Venue and studio owner reflects on local music scene
Published: Tuesday, August 27, 2013
Updated: Thursday, September 26, 2013 00:09
Tim Moes has watched the independent music scene in Cache Valley change a lot in the last five years. He said with the rise and fall of genres and subgenres, local music takes on a life of its own, growing and shrinking with the changes.
“The music scene here never stops evolving,” said Moes, owner and chief sound engineer of WhySound Studios in Logan.
On Sept. 4, Moes and WhySound will hold the first concert of the 2013-14 USU school year to feature local musicians. Performers booked for that night include Phavian, Tr3ason and Deicidal Carnage — all metal bands from Cache Valley.
Musical shifts have been observed through the eyes of a transplant to the valley — a transplant who once had severe doubts about the decisions that brought him here in 2008.
“I had been living in Queens for eight years, in Brooklyn for four prior to that,” Moes said. “I thought my life was over when I got to Utah the first time. This place was nothing like New York.”
Before relocating to Utah, Moes said he met, heard and worked with some of the best independent musicians in the Northeast while working at New York’s Astoria Soundworks. He didn’t know what to expect from the Utah music scene, but he was certain it wouldn’t be very diverse.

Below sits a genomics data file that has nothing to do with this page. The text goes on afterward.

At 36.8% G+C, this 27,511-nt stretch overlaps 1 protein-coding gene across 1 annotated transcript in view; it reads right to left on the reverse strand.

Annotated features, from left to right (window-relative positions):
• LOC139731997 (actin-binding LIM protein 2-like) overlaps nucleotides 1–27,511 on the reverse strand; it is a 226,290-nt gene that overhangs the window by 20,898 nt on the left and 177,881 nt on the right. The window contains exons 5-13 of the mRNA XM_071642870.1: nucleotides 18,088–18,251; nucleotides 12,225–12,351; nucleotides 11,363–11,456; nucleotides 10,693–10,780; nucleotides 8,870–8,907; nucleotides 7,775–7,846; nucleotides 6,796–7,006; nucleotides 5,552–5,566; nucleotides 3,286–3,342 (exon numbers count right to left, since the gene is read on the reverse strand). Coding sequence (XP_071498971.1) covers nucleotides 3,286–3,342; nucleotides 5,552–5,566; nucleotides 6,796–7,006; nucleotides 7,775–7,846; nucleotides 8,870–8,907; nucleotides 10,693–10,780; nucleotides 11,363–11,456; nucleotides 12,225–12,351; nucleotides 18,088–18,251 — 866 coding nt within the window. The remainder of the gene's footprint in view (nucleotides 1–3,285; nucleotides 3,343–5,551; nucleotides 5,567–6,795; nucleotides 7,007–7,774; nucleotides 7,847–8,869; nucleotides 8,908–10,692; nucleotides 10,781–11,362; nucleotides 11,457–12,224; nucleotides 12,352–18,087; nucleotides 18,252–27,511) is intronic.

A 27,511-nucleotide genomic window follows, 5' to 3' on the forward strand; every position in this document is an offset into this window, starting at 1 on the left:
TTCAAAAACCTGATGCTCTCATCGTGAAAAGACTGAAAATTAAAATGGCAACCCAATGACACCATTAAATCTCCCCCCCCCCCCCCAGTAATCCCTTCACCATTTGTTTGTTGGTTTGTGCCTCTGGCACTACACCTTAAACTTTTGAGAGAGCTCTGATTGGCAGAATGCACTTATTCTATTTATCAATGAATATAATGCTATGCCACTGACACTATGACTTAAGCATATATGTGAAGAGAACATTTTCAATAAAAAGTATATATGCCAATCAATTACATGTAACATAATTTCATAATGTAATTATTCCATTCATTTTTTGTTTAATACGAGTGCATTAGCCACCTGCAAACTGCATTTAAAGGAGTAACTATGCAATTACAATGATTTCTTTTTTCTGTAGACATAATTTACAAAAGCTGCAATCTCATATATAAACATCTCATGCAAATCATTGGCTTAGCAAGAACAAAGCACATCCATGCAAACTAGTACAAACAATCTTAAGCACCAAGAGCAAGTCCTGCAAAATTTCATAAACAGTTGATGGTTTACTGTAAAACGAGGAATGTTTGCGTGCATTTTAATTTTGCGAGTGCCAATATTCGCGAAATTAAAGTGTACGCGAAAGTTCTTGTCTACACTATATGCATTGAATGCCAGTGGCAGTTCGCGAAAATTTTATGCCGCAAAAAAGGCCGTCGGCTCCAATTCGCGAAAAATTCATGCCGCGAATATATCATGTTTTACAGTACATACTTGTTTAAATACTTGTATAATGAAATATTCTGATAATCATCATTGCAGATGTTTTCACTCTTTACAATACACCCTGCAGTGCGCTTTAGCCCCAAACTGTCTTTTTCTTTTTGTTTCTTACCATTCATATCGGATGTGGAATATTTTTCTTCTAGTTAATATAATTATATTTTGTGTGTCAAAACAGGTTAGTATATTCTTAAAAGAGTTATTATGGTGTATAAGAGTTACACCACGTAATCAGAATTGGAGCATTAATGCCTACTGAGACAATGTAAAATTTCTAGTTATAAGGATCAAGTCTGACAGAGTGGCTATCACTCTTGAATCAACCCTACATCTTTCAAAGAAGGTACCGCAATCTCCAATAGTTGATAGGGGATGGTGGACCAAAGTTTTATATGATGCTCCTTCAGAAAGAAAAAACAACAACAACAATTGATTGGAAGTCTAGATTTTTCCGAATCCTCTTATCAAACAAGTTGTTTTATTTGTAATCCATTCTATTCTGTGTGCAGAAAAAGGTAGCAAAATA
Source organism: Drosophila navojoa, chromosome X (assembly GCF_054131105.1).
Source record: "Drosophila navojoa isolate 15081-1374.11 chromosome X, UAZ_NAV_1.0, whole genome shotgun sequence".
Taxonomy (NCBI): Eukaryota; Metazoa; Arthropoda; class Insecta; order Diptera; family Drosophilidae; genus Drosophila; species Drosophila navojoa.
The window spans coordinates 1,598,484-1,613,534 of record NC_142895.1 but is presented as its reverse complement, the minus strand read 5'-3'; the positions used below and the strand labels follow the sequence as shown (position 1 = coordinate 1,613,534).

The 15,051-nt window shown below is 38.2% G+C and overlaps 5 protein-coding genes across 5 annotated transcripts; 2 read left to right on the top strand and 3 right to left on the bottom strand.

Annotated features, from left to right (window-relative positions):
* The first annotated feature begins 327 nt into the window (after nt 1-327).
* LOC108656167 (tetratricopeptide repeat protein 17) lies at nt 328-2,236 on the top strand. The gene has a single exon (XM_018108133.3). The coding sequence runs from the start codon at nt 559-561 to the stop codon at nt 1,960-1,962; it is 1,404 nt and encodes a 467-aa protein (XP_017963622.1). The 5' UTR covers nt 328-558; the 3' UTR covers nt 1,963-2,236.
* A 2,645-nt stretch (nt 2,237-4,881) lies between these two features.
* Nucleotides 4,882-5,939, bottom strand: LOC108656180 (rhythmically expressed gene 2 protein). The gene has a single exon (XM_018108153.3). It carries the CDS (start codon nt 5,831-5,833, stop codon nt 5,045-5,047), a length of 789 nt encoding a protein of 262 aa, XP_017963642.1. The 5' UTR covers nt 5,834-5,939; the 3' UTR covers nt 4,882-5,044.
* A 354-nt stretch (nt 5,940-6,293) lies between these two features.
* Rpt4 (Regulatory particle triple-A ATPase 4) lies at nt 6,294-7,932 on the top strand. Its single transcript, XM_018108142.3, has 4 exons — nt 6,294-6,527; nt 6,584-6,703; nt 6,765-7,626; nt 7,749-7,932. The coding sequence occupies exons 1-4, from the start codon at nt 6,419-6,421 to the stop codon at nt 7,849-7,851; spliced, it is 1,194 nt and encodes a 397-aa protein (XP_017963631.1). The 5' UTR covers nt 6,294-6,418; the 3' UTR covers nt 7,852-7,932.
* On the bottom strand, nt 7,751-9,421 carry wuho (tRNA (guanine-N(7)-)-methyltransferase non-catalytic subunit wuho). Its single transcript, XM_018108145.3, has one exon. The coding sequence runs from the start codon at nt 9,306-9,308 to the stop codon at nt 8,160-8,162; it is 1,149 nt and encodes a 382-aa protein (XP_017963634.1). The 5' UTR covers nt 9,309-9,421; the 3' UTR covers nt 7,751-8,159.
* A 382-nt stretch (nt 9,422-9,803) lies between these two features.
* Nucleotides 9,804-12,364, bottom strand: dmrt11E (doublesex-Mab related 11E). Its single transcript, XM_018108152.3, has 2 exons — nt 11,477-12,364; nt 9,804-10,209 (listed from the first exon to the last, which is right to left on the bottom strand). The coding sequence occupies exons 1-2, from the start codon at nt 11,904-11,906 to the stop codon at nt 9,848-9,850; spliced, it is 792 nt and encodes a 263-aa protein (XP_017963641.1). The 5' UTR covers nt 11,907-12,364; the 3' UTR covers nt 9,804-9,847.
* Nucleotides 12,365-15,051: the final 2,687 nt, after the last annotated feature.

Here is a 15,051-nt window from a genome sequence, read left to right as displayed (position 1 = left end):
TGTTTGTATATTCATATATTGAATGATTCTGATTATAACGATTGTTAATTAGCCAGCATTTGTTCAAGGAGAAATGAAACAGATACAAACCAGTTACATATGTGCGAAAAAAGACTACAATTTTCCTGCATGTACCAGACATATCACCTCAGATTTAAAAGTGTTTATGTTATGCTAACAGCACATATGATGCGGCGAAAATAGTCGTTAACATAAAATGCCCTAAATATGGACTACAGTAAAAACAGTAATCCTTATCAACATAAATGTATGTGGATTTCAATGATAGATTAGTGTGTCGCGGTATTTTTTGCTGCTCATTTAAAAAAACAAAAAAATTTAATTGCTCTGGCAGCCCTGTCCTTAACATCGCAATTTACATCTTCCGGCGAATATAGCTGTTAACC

Still, Moes wanted to fit himself into the music community. Soon after arriving in the valley he met Robert Linton, current talent scout and doorman at WhySound. The two decided a small-scale venue and quality recording studio could do well in Cache Valley.
“When I met Tim, learning about his background in the music industry and his desire to get music recognized locally really made me get behind his idea for a venue,” Linton said. “Logan hadn’t really had a reliable place where local acts could play for a few years.”
The venue portion of WhySound opened in April of 2008. Linton said it received a positive response from local bands and artists right away.
“We were getting calls and emails from all sorts of bands in all sorts of genres,” Linton said. “But anyone who spent any time with Tim could see that he was figuring out a next step.”